Kaloorup Shipping Container House, Australia

9x40ft containers home






Construction

The Kaloorup Shipping Container House is a project that Steve Hick is undertaking in the south west of Western Australia. Nine 40ft containers are being used for the structure. Recycling where possible using native hardwoods (Jarrah) for cladding and decking.  The cladding and darker tones are being used to help the house blend in with the surrounding bushland. Large double glazed glass panels are being used where possible to retain warmth through the cooler months and secondary colourbond roofing to act as a second skin protecting the inhabitants from unwanted heat transfer in summer. The project is the first legal container house structure in the southern capes Margaret River area and is close to completion.




Shipping Container Homes (Sacramento, CA; Las Vegas, NV; Zion, UT) by Alternative Living Spaces

Tiny and cozy container homes







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About Alternative Living Spaces

Alternative Living Spaces designs and builds simple and luxury shipping container homes targeting customers who want a cozy backyard unit to use for additional rental income or people looking to use a shipping container home as a guesthouse or luxury primary residence. Container home price starts at $36,000 and includes 20 ft shipping container. Interior design can be completely customizable. Usually container units feature a kitchen, a bathroom with shower, some sort of dining and work space, and a living room that can be converted into a sleeping area.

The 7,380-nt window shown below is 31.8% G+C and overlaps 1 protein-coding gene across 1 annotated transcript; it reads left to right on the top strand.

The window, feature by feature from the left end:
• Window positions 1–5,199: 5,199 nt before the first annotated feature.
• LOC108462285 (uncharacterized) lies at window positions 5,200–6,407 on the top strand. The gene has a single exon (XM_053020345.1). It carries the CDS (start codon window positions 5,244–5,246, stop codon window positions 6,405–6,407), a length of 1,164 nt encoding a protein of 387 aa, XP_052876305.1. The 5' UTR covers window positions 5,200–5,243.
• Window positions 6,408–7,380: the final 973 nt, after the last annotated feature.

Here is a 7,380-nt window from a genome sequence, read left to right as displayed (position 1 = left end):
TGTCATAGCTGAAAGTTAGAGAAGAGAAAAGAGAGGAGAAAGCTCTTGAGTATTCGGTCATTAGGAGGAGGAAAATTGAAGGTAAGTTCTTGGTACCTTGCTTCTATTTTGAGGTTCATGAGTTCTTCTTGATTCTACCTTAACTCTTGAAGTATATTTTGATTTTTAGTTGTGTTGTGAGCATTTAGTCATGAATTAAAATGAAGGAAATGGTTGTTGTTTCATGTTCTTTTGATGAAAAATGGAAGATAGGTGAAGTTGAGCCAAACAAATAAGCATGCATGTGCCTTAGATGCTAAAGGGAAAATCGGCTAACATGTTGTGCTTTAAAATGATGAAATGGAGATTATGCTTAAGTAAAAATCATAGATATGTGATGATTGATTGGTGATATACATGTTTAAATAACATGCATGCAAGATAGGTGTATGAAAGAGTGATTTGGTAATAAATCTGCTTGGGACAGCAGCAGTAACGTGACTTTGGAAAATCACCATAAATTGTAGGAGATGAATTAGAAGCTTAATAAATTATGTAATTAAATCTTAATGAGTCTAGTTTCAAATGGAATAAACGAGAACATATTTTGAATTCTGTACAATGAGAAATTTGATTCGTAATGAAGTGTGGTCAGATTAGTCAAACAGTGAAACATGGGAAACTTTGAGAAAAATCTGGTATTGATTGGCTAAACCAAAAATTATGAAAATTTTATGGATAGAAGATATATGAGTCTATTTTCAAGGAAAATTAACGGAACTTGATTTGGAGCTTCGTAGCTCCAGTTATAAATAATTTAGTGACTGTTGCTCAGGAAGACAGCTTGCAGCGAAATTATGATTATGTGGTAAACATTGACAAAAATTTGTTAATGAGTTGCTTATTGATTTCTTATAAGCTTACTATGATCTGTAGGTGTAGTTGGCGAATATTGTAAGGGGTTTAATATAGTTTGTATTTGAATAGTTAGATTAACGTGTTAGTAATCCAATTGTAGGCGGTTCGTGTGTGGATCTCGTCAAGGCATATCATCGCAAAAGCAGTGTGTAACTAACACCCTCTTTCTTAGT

Shipping Containers in Porcelain Gallery Project, London







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Location
About Simon Astridge Architecture Workshop

Project Porcelain Gallery
Design  Simon Astridge Architecture Workshop
Year 2017
Location 45 Leather Ln, London
Containers 4
Photographer Nicholas Worley

This project is the first new build office to be approved with shipping containers construction within a Conservation area in central London. The containers are sprayed hues of red and yellow to match the original glazed bricks of the surrounding Listed Buildings.

Simon Astridge (on the project): "I want my clients to walk into a space and not be able to keep their hands in their pockets. I want them to touch the different hues, textures and colours of the tiled products. I want them to run their fingers over the walls and the floor. The porcelain gallery project allowed us to achieve our goals of sensorial architecture. Attention was paid to encompassing the rich history of Hatton Garden within the design, with the use of shipping containers representing the industrial heritage through to smaller details such as the antique light fittings and custom display cabinets designed to mimic and communicate the significance of the jewellery workshops still prevalent in the area.





The project is rooted within its context by orientating towards a mature locust tree and with the colours of the shipping containers taken from the surrounding grade listed buildings and classical red and yellow hues of London brick. Our celebratory concept for everything the visitor touches to be clay starts as soon as they enter the gallery with the gentle touch of the ceramic buzzer, this concept extends throughout the project with everything from the extruded stair handrail to the slender door handles being made from 100% natural clay. We meticulously designed all the pieces and their unique glazes with our ceramicist Emma Louise Payne."